by gardenerstars

From Seed to Harvest: A guide to growing okra.

Okra may not be a common vegetable found in a garden, but it makes for good canning and pickling. It also can be used in stews. Okra is a warm-weather plant often grown in southern climates. It has a taste similar to eggplant.

To plant:

Soak the okra in water for 12 to 18 hours prior to planting to soften the outer shell of the seed. Plant okra in the spring or early summer after the danger of frost has passed. In northern climates, plant okra indoors four to six weeks prior to the last frost date. Since okra can reach 6 feet tall, plant it in an area of the garden where its shade won’t harm other plants’ growth. Plant the seeds 1 inch deep in rows 3 feet apart in an area that receives full sun.

To grow:

Once seedlings appear, thin them to 12-18 inches apart. Water 1 inch per week and mulch to prevent weeds. Okra does best in soil with a pH of 5.8 to 6.8.

To harvest:

Okra plants can produce crop for 10 to 12 weeks. Okra is ready two months after planting. Pods should be approximately 3 inches long when harvested. The larger they grow, the tougher the pods become so harvest regularly. Wear gloves while harvesting because okra has spines.

What okra craves:

Prior to planting, mix a 10-10-10 fertilizer in with the soil. Once okra reaches 6 inches tall, give a side-dressing of fertilizer. Side-dress again two to three weeks later. Reapply the fertilizer every four to six weeks throughout its growing season. 

Chicken manure can be used instead of a chemical fertilizer, as it is high in potassium and phosphorous. 

Where to buy okra seeds:

Common pests and diseases: Okra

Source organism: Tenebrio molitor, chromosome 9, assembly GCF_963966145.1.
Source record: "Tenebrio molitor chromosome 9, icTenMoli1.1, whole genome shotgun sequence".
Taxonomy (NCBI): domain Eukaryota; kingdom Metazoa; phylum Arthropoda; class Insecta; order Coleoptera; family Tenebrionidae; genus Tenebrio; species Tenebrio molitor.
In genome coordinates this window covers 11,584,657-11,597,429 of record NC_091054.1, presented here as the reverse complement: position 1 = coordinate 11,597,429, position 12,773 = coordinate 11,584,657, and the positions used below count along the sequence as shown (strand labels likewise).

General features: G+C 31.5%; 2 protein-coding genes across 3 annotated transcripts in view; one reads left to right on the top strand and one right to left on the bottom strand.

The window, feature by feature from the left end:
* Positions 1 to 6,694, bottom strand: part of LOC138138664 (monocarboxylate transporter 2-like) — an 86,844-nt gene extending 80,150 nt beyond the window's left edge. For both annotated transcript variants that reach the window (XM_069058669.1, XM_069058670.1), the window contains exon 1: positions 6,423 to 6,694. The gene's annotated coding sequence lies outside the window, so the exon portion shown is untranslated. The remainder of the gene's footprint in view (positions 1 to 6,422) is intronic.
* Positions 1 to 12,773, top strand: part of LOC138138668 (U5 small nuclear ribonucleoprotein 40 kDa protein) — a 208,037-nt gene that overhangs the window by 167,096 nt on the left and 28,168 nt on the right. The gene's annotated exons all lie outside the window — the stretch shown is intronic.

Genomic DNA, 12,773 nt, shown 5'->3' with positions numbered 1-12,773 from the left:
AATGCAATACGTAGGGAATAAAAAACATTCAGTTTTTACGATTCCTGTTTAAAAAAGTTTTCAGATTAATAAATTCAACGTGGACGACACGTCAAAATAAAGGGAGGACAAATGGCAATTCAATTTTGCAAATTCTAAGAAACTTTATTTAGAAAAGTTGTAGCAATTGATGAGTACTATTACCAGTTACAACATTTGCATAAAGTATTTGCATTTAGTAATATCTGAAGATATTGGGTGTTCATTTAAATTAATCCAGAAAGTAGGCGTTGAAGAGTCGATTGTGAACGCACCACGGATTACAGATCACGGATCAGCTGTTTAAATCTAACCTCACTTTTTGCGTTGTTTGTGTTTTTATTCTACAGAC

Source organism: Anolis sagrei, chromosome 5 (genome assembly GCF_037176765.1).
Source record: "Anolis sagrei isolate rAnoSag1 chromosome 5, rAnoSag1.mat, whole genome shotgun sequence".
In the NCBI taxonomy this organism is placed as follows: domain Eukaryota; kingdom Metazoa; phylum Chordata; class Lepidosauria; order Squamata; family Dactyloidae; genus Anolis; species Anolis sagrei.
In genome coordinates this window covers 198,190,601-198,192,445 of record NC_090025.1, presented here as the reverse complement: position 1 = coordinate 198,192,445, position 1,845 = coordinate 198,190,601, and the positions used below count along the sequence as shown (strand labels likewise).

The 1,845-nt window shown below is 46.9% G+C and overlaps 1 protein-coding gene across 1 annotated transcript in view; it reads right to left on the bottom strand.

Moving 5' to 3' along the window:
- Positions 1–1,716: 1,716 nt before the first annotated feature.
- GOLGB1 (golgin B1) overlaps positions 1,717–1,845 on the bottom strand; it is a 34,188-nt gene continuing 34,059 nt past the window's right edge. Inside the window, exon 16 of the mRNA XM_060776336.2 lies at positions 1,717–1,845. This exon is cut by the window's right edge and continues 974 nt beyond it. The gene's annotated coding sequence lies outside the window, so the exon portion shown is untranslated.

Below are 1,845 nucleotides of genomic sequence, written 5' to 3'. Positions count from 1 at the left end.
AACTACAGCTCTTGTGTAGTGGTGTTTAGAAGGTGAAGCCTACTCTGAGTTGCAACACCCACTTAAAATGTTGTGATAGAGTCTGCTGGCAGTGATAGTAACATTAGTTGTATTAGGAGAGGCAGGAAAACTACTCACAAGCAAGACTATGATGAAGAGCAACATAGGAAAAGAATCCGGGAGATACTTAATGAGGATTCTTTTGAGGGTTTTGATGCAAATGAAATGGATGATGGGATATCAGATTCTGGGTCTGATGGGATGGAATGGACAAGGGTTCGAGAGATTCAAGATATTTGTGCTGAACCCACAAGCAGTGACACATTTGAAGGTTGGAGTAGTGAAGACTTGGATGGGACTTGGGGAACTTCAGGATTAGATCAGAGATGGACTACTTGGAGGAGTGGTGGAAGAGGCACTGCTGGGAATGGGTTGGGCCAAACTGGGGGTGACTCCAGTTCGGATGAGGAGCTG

When growing vegetables, it is always exciting to care for the plant throughout its growing phase and then harvest it for delicious recipes later on, but one thing to watch out for is pests and diseases. Different plants are susceptible to different types of pests and diseases, and it is important to make yourself aware so you can keep a watchful eye and also take any preventative methods to keep your plants safe throughout their lifespan. 

Okra can fall victim to several pests and diseases.


Insects affecting okra plants include armyworms, corn earworms, cucumber beetles, cabbage loopers and more. 

Armyworms will cause closely grouped and irregular holes in the leaves of the okra plant. They feed heavily as larvae and cause skeleontized leaves. Shallow wounds also can appear on the fruit. To organically control this issue, apply Bacillus thuringiensis.

Corn earworms will cause damage to the leaves, buds, flowers and pods of the okra plant. This insect can overwinter in the soil. Monitor the plants for signs or larvae or eggs, and apply Bacillus thuringiensis if you notice an infestation. You can also apply Entrust SC.

Cucumber beetles are spotted yellow beetles that cause stunted seedlings and damaged leaves, as well as plants exhibiting signs of bacterial wilt and will scar the okra. These beetles will overwinter in the soil. To prevent them, use floating row covers, apply kaolin clay and if necessary, use an insecticide.

Cabbage loopers will create holes in the leaves that can vary in size, and the caterpillars are pale green with white lines. Hand pick the loopers from the plants or apply Bacillus thuringiensis to kill the younger larvae. 


Some of the common diseases affecting okra plants include charcoal rot, fusarium wilt, powdery mildew, southern blight and more. 

Charcoal rot will cause discoloration in the stem at the soil line, and it also can create cankers on the stem. Leaves can wilt or fall from the plant. To prevent this disease, practice crop rotation and avoid water stress by utilizing proper irrigation.

Fusarium wilt will cause seedling leaves to wilt and older plants can also show wilting or leaf chlorosis. Wilting will be gradual. The disease prefers warm temperatures. To prevent this, use disease-free seed, plant resistant varieties and fumigate the soil.

Powdery mildew will appear as a powdery white covering on the leaves, and the patches may then cover the entire plant. Leaves may roll upward. Use overhead irrigation to wash the fungus off the plant, and plant the okra as early in the season as possible. 

Southern blight will cause leaves to suddenly wilt, foliage will yellow and the stem will turn brown. This fungus prefers high temperatures and high humidity, making it more common in subtropical regions. If this disease occurs, remove all infected plants. To prevent the disease, don’t overcrowd plants, rotate crops and wrap the lower part of the stems with aluminum foil.